Twenty feet away, Hyperion raised his sword. His eyes were just like I’d seen in my dream—as gold as Kronos’s but brighter, like miniature suns.

“The sea god’s brat,” he mused. “You’re the one who trapped Atlas beneath the sky again?”

“It wasn’t hard,” I said. “You Titans are about as bright as my gym socks.”

Hyperion snarled. “You want bright?”

His body ignited in a column of light and heat. I looked away, but I was still blinded.

Instinctively I raised Riptide—just in time. Hyperion’s blade slammed against mine. The shock wave sent a ten-foot ring of water across the surface of the lake.

My eyes still burned. I had to shut off his light.

I concentrated on the tidal wave and forced it to reverse. Just before impact, I jumped upward on a jet of water.

“AHHHHH!” The waves smashed into Hyperion and he went under, his light extinguished.

I landed on the lake’s surface just as Hyperion struggled to his feet. His golden armor was dripping wet. His eyes no longer blazed, but they still looked murderous.

“You will burn, Jackson!” he roared.

Our swords met again and the air charged with ozone.

The battle still raged around us. On the right flank, Annabeth was leading an assault with her siblings. On the left flank, Grover and his nature spirits were regrouping, entangling the enemies with bushes and weeds.

“Enough games,” Hyperion told me. “We fight on land.”

I was about to make some clever comment, like “No,” when the Titan yelled. A wall of force slammed me through the air—just like the trick Kronos had pulled on the bridge. I sailed backward about three hundred yards and smashed into the ground. If it hadn’t been for my new invulnerability, I would’ve broken every bone in my body.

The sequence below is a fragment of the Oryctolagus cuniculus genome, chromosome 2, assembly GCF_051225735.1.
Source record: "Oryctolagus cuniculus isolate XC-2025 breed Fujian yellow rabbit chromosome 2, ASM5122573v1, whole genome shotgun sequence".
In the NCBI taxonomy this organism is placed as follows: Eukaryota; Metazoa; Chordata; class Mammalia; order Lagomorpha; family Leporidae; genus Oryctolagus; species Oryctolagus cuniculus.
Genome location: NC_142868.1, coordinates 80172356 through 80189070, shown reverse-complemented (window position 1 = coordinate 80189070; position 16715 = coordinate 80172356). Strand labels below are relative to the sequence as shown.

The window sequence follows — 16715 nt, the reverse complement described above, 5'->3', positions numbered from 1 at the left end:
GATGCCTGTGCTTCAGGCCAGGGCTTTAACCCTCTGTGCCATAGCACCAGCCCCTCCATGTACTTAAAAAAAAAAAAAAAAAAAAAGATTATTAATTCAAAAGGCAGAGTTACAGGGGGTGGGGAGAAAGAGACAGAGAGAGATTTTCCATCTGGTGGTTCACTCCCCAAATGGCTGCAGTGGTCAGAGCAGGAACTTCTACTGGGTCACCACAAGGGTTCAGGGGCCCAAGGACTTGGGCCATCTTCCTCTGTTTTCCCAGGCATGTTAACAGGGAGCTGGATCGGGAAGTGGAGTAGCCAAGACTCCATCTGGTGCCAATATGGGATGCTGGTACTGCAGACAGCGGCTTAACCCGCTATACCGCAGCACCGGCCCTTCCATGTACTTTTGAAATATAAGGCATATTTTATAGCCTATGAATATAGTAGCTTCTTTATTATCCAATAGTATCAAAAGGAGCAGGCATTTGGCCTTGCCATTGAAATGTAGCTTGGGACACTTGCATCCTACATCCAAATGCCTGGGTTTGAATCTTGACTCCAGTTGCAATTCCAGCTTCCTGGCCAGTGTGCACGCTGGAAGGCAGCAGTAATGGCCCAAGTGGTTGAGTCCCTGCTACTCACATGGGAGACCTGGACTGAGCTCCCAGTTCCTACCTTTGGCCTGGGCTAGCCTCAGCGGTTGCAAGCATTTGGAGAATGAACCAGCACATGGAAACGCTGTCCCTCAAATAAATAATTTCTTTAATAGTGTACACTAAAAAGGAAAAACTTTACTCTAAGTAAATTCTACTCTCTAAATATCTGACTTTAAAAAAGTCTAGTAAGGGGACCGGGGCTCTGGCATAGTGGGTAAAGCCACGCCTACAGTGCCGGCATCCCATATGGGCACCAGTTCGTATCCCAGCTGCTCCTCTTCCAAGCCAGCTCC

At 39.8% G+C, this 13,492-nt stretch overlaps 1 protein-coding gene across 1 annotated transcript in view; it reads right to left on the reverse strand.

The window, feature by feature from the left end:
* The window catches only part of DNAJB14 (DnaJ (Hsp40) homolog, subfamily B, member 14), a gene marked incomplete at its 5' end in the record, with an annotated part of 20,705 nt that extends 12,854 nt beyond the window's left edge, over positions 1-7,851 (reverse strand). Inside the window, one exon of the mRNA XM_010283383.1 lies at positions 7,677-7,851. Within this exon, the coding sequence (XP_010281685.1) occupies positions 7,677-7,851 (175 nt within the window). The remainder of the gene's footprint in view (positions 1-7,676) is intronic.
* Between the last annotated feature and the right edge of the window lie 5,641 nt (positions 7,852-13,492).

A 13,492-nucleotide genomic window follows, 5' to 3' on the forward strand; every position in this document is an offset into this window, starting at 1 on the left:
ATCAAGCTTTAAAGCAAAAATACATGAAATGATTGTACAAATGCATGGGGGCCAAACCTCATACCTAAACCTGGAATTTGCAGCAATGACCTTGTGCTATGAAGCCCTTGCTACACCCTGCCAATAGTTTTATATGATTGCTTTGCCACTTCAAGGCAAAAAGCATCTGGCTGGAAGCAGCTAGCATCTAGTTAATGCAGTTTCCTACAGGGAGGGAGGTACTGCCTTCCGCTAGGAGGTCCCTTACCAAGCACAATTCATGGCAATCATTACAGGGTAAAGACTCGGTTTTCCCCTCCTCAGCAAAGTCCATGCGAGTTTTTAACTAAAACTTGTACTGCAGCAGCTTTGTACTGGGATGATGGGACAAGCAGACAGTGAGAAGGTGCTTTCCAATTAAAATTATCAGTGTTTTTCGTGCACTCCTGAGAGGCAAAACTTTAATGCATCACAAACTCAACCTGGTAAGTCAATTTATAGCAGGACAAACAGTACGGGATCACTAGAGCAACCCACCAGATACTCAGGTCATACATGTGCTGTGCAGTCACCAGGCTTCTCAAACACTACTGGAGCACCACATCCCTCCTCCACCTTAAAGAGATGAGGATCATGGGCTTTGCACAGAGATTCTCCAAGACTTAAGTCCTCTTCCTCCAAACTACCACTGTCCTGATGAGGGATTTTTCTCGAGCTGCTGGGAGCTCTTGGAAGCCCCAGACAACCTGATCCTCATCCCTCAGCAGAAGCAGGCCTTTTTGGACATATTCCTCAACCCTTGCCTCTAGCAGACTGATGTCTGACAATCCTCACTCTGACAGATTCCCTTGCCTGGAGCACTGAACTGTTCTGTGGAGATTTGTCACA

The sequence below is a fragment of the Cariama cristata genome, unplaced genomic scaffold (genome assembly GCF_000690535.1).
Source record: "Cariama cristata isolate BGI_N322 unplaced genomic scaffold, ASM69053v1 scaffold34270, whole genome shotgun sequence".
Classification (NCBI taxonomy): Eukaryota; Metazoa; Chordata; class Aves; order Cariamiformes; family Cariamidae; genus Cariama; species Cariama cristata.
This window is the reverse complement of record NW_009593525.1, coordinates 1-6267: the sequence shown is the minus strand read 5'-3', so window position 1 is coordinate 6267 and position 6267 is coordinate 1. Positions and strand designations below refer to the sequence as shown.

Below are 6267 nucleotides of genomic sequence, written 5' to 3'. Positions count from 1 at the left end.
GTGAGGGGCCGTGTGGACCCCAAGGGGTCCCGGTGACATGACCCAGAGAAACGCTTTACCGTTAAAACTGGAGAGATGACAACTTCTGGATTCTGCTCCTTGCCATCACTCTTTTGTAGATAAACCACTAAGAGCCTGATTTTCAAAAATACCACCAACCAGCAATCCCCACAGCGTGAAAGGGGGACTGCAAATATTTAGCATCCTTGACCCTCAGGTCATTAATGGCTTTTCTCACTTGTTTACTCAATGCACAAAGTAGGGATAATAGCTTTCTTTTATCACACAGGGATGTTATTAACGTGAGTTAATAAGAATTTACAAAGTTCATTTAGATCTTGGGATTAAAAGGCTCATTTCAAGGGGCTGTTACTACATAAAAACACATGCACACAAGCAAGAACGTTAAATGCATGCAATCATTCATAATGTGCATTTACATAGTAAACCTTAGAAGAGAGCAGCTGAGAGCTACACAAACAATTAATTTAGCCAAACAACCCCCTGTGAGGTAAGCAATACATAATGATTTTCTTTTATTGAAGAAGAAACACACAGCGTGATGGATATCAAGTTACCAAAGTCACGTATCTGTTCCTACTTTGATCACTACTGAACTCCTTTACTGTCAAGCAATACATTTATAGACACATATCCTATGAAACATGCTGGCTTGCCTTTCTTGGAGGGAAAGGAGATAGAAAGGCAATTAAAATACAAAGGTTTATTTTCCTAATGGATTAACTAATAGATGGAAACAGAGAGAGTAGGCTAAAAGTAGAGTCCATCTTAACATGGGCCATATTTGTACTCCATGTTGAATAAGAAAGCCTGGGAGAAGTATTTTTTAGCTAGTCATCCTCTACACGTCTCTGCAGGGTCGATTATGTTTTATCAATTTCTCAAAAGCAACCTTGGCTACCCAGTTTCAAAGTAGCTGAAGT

I got to my feet, groaning. “I really hate it when you Titans do that.”

Hyperion closed on me with blinding speed.

I concentrated on the water, drawing strength from it.

Hyperion attacked. He was powerful and fast, but he couldn’t seem to land a blow. The ground around his feet kept erupting in flames, but I kept dousing it just as quickly.

“Stop it!” the Titan roared. “Stop that wind!”

I wasn’t sure what he meant. I was too busy fighting.

Hyperion stumbled like he was being pushed away. Water sprayed his face, stinging his eyes. The wind picked up, and Hyperion staggered backward.

“Percy!” Grover called in amazement. “How are you doing that?”

Doing what? I thought.

Then I looked down, and I realized I was standing in the middle of my own personal hurricane. Clouds of water vapor swirled around me, winds so powerful they buffeted Hyperion and flattened the grass in a twenty-yard radius. Enemy warriors threw javelins at me, but the storm knocked them aside.

“Sweet,” I muttered. “But a little more!”

Lightning flickered around me. The clouds darkened and the rain swirled faster. I closed in on Hyperion and blew him off his feet.

“Percy!” Grover called again. “Bring him over here!”

I slashed and jabbed, letting my reflexes take over, Hyperion could barely defend himself. His eyes kept trying to ignite, but the hurricane quenched his flames.

I couldn’t keep up a storm like this forever, though. I could feel my powers weakening. With one last effort, I propelled Hyperion across the field, straight to where Grover was waiting.

“I will not be toyed with!” Hyperion bellowed.